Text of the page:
I was 8 1/2 years old when my Grandma married my Grandpa.
The funny thing about that is until just now, I thought I was 10 when they were married. In fact, I have said that very phrase, “I was 10 when my Grandma married my Grandpa”, over and over again. Except that I wasn’t 10. I was 8 1/2.
I was there when they got married on the reservation in Wellpinit, Washington. I have a few memories of that day. But now, I wonder how accurate those memories are.
I remember something about my Grandma needing to be adopted by a bird-clan mother so she could marry Grandpa on the res. But is that even a thing? A bird-clan mother? I don’t know.
I remember my Mom making a joke that Grandma had just married her brother since they had the same bird-clan mother. Grandma didn’t find that joke particularly amusing. But did my Mom really make that joke to her own mother?
I remember the drums, and the jingling of bells on my Grandma’s clothing. But as I look at the photo I don’t see any of the small metal bells I am picturing when I hear the sound in my memory. Bells that aren’t shiny at all. Small, handmade bells that dangle at the end of a strand of beads. But were there really bells?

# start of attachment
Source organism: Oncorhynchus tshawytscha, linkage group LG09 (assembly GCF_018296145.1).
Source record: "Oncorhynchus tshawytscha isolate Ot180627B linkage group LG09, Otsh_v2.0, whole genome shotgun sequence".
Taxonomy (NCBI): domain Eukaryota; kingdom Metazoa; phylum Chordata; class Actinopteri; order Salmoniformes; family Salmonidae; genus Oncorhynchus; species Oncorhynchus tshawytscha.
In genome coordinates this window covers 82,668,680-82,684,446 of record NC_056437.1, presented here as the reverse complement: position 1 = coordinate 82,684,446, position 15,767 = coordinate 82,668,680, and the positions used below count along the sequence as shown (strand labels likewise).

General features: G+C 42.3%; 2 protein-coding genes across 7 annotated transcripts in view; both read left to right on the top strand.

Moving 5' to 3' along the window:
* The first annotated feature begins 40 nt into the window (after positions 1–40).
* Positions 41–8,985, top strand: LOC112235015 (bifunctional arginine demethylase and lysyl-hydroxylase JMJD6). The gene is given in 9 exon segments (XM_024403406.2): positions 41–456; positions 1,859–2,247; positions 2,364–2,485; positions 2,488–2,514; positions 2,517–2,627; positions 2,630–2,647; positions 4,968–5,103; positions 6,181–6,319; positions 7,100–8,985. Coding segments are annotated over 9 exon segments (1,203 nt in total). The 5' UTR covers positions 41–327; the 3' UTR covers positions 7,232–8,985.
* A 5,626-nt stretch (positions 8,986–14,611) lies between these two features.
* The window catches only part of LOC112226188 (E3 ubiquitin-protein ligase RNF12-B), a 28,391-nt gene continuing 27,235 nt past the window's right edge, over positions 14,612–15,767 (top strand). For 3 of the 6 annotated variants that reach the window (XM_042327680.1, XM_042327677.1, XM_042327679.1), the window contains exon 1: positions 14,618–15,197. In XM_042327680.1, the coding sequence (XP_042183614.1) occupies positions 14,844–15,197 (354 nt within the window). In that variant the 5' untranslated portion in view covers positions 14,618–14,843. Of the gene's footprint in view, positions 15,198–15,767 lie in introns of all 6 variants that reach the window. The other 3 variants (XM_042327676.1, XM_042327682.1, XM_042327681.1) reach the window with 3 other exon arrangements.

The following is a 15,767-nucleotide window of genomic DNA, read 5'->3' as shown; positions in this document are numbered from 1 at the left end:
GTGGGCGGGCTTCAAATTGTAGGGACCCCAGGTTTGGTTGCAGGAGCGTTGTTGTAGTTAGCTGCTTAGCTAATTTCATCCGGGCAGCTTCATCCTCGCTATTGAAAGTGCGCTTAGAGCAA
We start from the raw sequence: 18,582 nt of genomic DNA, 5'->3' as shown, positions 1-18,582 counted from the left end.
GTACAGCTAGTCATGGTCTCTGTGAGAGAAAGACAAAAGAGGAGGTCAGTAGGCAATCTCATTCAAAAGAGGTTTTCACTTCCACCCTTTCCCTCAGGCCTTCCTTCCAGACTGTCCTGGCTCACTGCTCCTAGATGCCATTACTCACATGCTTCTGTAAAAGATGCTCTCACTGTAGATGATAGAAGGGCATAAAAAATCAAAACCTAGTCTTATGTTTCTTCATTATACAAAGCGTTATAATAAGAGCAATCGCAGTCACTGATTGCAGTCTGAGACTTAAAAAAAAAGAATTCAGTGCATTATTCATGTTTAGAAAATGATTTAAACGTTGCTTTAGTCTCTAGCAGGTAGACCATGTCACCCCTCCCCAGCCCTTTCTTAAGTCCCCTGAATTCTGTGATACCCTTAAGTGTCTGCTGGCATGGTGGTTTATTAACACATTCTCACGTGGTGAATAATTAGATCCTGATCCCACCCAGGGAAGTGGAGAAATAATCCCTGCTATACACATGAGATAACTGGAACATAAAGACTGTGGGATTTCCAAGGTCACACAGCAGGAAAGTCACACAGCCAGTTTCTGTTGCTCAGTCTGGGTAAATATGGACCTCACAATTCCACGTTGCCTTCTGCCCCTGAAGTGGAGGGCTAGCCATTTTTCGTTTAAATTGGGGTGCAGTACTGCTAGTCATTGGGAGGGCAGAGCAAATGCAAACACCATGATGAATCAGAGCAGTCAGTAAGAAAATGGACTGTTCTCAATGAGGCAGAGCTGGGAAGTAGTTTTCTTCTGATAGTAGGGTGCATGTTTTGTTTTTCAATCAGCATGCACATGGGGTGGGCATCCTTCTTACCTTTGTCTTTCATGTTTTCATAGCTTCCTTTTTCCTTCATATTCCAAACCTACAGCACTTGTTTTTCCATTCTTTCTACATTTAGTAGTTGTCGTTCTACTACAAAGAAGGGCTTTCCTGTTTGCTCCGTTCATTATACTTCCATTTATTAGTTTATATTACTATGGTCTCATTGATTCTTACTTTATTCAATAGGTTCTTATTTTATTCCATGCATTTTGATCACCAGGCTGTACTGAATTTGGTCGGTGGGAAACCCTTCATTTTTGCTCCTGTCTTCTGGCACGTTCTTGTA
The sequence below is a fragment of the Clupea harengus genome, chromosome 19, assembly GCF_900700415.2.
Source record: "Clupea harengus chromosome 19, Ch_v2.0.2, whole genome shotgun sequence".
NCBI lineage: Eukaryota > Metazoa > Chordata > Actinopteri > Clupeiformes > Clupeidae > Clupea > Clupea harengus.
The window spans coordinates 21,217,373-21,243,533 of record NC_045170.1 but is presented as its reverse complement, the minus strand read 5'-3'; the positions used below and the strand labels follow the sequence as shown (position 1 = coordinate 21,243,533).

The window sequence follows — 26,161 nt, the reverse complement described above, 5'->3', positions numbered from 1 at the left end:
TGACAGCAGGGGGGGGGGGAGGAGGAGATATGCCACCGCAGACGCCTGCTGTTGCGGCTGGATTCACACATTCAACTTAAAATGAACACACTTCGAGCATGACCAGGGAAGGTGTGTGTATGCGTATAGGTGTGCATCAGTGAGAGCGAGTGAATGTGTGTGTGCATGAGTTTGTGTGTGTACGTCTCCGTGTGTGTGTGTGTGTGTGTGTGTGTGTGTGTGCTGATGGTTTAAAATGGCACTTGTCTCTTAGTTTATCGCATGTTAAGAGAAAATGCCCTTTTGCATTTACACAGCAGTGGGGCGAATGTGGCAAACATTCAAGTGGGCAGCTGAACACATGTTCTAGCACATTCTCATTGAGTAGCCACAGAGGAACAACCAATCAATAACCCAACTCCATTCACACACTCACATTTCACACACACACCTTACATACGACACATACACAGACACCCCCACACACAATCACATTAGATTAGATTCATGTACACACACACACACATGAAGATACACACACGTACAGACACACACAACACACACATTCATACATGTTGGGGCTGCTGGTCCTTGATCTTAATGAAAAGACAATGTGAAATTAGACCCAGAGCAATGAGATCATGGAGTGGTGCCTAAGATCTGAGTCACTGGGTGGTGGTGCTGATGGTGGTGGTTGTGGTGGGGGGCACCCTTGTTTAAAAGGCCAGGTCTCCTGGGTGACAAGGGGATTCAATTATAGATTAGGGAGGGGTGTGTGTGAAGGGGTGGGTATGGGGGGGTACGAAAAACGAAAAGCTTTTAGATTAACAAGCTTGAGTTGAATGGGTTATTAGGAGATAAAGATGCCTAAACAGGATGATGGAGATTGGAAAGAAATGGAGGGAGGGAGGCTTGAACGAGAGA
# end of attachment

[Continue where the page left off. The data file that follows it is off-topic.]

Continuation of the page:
I remember playing outside under some very large pine trees. There were pine needles and cones everywhere. But there are pine trees everywhere in Spokane. Did I really play under them on that day on the res?
I remember my Mom making some comment that this marriage might be the one that finally sticks. I remember my Grandma saying something about how if you get married on the res you can’t ever divorce. I didn’t understand why that mattered so much to my Mom that day. I do now.
This wasn’t Grandma’s first or second marriage. The number was higher. But it was the first marriage during my lifetime. It was the first time I had a Grandpa on my Mom’s side of the family.
Of course, my Mom has a father. A father she shares with all three of her siblings. A father who is still alive. A father I met once when I was 16. A father I have spoken with twice on the phone. And while you would be accurate if you called him my grandfather, he was never my Grandpa.
But this man, the man my Grandma married on the Reservation when I was 8 1/2, he became my Grandpa. And that, in the end, is the only memory from that day that really matters.
This was the marriage that stuck.
And I am so very glad.
ps – This photo is not the one I remember seeing of this day. The photo my Mom has of this day is not as happy. It’s more formal and posed. This photo only exists on the wall of Grandma & Grandpa’s home. During my final visit to my Grandma in the days before her death, I used the Google photoscan app to preserve a copy of this happy photo for myself. And once again, I am so very glad.